Arizona’s Stay-at-Home Order – Posted on 4/2/2020

Arizona’s Stay-at-Home Order – Posted on 4/2/2020

Summary

On Monday, March 30, 2020, Governor Ducey issued a stay-at-home order (EO 2020-18), which will become effective on Tuesday, March 31, 2020 at 5:00 PM. This order applies to all individuals and businesses operating within Arizona. The order is designed to promote physical distancing, while also encouraging social connectedness, in an attempt to slow the spread of COVID-19.

Impact on Individuals 

The stay-at-home order directs individuals to limit their time away from residence to the following activities: 

  • Obtaining necessary supplies and services for family, household members, and pets. Necessary supplies include, but are not limited to, groceries, food, and supplies for household consumption and use; supplies needed to work from home; school assignments for distance learning; and products necessary to maintain safety, sanitation and essential maintenance of the residence.
  • Engaging in essential health and safety activities, including, but not limited to, seeking medical, behavioral health, or emergency services for oneself, family members, household members, or pets; and obtaining necessary medical supplies or medication.
  • Caring for a family member, friend, or pet in another household or residence, including transporting that family member, friend, or pet for essential health and safety activities or to obtain necessary supplies and services.
  • Engaging in outdoor exercise activities, such as walking, hiking, running, biking, or golfing, so long as appropriate social distancing practices are used (e.g., maintaining the recommended distance between other individuals who are hiking the same trail).
  • Working or volunteering in an “Essential Function” and transporting children to child care services before and after working or volunteering in an “Essential Function.” For a more information on essential functions, see below.
  • Engaging in constitutionally-protected activities such as speech and religion.
  • Engaging in legal or court proceedings.

When outside of their residences, individuals are directed to maintain at least a six-foot distance from any other person. They are also directed to limit their use of public transportation to those times when it is absolutely necessary to obtain or conduct one of the above-listed activities or to go to work in an “Essential Function.”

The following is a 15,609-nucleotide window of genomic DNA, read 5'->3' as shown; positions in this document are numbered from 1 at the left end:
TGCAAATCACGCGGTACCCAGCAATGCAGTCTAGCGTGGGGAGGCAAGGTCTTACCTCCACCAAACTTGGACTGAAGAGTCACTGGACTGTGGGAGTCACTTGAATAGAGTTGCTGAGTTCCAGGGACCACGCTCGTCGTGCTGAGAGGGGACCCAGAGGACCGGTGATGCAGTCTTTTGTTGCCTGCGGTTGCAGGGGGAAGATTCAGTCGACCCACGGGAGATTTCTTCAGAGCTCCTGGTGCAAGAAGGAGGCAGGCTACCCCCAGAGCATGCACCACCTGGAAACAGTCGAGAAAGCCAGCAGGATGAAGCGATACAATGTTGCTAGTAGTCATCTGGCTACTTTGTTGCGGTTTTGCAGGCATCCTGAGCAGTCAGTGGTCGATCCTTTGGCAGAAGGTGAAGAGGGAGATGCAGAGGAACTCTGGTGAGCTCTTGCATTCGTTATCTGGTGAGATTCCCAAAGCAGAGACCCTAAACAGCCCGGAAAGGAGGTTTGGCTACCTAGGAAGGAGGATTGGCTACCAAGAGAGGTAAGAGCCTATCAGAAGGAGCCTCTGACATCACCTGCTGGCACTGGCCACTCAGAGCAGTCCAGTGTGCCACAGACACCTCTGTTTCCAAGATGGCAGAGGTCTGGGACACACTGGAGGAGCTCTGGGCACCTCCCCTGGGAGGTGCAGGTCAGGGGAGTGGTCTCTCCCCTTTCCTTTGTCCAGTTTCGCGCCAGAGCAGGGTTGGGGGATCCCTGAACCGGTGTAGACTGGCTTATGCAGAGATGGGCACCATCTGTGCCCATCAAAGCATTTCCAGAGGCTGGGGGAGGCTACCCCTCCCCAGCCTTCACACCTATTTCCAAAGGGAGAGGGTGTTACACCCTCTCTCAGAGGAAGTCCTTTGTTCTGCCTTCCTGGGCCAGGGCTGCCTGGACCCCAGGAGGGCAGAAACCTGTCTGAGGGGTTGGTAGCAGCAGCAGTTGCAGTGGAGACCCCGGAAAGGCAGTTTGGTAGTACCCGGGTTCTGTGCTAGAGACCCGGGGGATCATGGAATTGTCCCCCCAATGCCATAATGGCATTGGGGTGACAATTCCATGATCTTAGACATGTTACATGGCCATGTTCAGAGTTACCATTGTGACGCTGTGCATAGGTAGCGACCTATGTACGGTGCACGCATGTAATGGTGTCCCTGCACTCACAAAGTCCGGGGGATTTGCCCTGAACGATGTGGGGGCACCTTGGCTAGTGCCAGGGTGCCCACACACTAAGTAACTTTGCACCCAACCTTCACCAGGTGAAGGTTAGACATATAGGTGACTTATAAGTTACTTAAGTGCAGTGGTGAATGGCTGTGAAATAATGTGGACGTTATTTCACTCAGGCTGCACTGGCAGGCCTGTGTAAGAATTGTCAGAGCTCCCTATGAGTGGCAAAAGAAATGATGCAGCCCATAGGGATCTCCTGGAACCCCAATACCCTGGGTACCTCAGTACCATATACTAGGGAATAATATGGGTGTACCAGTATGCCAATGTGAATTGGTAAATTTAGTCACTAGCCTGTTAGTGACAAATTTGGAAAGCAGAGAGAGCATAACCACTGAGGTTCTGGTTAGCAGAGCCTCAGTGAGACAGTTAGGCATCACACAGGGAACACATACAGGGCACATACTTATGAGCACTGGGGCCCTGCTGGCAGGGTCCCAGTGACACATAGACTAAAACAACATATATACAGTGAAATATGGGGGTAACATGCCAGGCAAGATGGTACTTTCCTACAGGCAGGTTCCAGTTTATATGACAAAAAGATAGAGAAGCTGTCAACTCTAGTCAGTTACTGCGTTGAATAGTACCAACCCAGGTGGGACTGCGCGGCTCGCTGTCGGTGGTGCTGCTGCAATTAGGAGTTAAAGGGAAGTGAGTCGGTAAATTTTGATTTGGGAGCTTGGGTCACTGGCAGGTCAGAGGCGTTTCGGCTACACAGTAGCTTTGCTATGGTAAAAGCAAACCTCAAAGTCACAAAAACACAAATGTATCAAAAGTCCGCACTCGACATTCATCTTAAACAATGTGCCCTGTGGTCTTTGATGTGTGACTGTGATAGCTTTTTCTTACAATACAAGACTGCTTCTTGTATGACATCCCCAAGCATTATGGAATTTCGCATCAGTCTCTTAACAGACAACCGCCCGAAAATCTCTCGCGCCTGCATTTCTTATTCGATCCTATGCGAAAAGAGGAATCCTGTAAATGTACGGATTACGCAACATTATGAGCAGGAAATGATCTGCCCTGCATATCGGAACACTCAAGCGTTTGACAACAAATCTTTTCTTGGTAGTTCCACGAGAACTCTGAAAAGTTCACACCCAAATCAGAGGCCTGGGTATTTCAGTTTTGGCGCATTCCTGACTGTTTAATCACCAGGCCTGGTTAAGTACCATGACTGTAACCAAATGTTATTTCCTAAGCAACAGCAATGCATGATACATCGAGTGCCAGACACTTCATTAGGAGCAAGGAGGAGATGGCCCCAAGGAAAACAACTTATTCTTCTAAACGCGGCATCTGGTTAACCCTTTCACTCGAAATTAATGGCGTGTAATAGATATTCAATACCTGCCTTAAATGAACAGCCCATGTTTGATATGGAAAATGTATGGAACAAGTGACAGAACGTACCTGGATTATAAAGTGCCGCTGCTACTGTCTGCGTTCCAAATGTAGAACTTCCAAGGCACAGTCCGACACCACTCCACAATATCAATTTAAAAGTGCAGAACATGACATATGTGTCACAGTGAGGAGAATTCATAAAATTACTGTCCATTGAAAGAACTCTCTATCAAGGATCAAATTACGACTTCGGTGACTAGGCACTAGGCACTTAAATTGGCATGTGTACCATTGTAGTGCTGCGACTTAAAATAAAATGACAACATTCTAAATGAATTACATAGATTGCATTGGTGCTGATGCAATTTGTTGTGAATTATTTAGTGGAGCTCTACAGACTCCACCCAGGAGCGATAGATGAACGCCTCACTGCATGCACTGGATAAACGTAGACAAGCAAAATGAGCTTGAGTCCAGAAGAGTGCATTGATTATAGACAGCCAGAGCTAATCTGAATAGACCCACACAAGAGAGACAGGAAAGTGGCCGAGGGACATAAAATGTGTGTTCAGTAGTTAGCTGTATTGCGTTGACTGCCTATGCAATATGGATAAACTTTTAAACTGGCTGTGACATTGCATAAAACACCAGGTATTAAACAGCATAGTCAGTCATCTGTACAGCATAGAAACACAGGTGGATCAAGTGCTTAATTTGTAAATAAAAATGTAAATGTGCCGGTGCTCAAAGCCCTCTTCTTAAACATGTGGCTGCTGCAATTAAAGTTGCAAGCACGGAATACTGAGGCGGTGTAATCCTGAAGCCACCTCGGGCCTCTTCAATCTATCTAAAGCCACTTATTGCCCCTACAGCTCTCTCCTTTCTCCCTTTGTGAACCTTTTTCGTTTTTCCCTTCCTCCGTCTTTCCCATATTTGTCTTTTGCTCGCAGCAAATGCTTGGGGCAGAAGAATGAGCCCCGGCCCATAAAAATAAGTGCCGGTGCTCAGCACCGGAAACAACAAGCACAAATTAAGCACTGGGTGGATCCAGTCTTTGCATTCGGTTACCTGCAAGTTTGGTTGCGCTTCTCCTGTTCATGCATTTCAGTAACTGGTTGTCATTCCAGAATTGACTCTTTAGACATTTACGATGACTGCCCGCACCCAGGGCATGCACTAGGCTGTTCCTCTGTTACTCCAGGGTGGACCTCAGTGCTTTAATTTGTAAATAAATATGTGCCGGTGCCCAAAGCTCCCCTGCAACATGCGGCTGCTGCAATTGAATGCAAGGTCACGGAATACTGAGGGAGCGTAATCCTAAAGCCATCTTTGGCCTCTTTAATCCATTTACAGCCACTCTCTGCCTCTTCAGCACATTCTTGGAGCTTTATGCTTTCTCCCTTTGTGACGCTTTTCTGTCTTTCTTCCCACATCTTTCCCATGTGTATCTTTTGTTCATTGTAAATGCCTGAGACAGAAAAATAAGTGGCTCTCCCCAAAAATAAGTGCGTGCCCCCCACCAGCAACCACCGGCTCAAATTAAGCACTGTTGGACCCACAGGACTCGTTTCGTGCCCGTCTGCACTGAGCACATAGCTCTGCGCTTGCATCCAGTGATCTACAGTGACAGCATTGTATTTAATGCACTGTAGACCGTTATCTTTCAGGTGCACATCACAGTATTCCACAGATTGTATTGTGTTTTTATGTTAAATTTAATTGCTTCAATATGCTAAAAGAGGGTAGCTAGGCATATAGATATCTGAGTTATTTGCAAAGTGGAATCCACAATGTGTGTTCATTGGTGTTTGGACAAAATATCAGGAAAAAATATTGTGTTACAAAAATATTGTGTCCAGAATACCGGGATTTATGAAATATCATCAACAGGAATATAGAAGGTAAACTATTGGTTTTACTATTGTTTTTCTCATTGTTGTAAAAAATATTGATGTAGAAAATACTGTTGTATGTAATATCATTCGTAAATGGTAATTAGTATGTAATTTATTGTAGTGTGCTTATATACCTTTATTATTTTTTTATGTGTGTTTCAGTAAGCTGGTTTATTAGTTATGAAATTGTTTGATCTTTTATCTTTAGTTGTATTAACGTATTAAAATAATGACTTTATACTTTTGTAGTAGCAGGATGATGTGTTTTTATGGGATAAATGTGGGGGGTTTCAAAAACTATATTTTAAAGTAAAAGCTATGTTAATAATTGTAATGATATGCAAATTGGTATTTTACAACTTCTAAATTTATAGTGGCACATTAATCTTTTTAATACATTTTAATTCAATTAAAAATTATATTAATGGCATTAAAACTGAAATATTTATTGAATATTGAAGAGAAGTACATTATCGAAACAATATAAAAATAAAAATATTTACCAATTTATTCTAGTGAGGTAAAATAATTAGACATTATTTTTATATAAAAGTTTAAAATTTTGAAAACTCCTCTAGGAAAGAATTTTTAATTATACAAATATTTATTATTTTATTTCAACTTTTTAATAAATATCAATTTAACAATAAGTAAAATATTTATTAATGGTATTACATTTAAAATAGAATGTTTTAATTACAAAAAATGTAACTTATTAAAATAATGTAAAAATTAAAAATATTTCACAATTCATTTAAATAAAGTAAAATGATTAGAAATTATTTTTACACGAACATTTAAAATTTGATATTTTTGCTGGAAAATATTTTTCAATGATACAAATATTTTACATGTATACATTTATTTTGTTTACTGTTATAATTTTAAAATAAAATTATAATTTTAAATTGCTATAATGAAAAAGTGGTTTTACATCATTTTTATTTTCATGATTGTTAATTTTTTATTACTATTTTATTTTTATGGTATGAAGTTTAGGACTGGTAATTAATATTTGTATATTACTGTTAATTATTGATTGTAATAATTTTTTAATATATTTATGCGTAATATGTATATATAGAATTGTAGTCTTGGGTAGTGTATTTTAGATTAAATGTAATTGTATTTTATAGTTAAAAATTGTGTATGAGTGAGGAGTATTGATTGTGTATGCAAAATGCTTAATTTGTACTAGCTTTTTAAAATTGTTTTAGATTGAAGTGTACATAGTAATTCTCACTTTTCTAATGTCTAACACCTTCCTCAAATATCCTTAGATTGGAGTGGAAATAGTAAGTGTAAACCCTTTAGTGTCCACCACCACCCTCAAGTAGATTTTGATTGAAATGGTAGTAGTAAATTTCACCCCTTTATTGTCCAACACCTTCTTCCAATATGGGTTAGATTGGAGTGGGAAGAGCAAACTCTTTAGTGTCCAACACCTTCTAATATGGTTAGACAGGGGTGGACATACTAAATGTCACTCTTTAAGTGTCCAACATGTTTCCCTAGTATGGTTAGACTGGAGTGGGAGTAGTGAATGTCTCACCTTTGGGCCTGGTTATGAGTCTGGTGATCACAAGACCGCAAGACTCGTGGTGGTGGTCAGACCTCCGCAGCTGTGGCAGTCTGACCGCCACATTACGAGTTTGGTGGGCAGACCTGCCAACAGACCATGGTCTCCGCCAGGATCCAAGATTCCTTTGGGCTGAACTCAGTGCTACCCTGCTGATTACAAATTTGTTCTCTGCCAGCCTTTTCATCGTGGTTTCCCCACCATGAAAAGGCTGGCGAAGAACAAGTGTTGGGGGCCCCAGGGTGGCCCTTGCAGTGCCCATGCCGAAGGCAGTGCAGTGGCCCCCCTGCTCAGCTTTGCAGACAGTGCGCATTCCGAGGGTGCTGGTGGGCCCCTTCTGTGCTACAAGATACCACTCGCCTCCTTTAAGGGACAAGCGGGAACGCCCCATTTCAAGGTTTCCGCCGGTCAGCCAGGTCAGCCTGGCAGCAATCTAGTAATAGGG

The order encourages Arizonans to maintain social connections, with an emphasis on minimizing the mental-health impact of social isolation.

The order prohibits anyone from demanding individuals provide documentation or proof of their activities in order to justify their time outside of the home. It also prohibits any enforcement action unless a person has first been notified and given an opportunity to comply with the stay-at-home order.

Impact on Businesses

The stay-at-home order limits the activity of businesses that do not perform “Essential Functions.” For more information on “Essential Functions,” see below. Those business that do not perform “Essential Functions” may only conduct the following activities:

  • Activities that do not require in-person, on-site transactions.
  • Basic operations that maintain the value of the business’ inventory, preserve the condition of the businesses physical plant and equipment, ensure security, process payroll and employee benefits, facility employees’ ability to work remotely, mail pickup, and other related functions.

For single-owner businesses whose activities do not require in-person, on-site public interaction, the order permits normal activity to continue. It also allows sole proprietors or those who work for a family-owned business to conduct work in an office space that is separate from their home so long as the business is not open to serve the public.

Those businesses performing “Essential Functions” are permitted to remain open and operational, but they are required to implement rules and procedures that facilitate physical distancing of at least six feet and other recommended measures as established by the U.S. Department of Labor or the Arizona Department of Health Services.

Again, the order prohibits any enforcement action unless a person has first been notified and given an opportunity to comply with the stay-at-home order.

What is an “Essential Function?”

Governor Ducey issued a previous executive order (EO 2020-11) on March 23, 2020, defining “Essential Functions.” The list of essential functions in Arizona is fairly broad in comparison to what other states and the federal government have issued. The executive order defining essential functions may be found here: https://azgovernor.gov/executive-orders. If you have questions about whether your business performs an essential function, AWD is available to assist.

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